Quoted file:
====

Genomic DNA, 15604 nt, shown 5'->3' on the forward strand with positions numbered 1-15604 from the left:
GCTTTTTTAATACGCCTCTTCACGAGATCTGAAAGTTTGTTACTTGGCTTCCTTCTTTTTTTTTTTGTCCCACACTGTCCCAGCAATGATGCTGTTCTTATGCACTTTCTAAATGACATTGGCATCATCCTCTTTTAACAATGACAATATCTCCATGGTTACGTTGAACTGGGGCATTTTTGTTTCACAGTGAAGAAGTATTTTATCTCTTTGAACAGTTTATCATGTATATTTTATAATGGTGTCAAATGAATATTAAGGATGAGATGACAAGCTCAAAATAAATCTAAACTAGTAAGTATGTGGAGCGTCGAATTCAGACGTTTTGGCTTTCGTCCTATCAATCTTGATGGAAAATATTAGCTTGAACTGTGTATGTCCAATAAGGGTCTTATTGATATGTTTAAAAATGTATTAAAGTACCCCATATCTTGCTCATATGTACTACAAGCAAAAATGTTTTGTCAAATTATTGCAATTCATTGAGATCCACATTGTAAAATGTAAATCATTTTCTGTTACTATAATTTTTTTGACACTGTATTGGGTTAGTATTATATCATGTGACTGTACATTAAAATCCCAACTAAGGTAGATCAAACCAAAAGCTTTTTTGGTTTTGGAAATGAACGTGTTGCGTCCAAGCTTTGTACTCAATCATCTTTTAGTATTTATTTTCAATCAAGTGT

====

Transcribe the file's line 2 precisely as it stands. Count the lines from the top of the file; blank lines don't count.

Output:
GCTTTTTTAATACGCCTCTTCACGAGATCTGAAAGTTTGTTACTTGGCTTCCTTCTTTTTTTTTTTGTCCCACACTGTCCCAGCAATGATGCTGTTCTTATGCACTTTCTAAATGACATTGGCATCATCCTCTTTTAACAATGACAATATCTCCATGGTTACGTTGAACTGGGGCATTTTTGTTTCACAGTGAAGAAGTATTTTATCTCTTTGAACAGTTTATCATGTATATTTTATAATGGTGTCAAATGAATATTAAGGATGAGATGACAAGCTCAAAATAAATCTAAACTAGTAAGTATGTGGAGCGTCGAATTCAGACGTTTTGGCTTTCGTCCTATCAATCTTGATGGAAAATATTAGCTTGAACTGTGTATGTCCAATAAGGGTCTTATTGATATGTTTAAAAATGTATTAAAGTACCCCATATCTTGCTCATATGTACTACAAGCAAAAATGTTTTGTCAAATTATTGCAATTCATTGAGATCCACATTGTAAAATGTAAATCATTTTCTGTTACTATAATTTTTTTGACACTGTATTGGGTTAGTATTATATCATGTGACTGTACATTAAAATCCCAACTAAGGTAGATCAAACCAAAAGCTTTTTTGGTTTTGGAAATGAACGTGTTGCGTCCAAGCTTTGTACTCAATCATCTTTTAGTATTTATTTTCAATCAAGTGT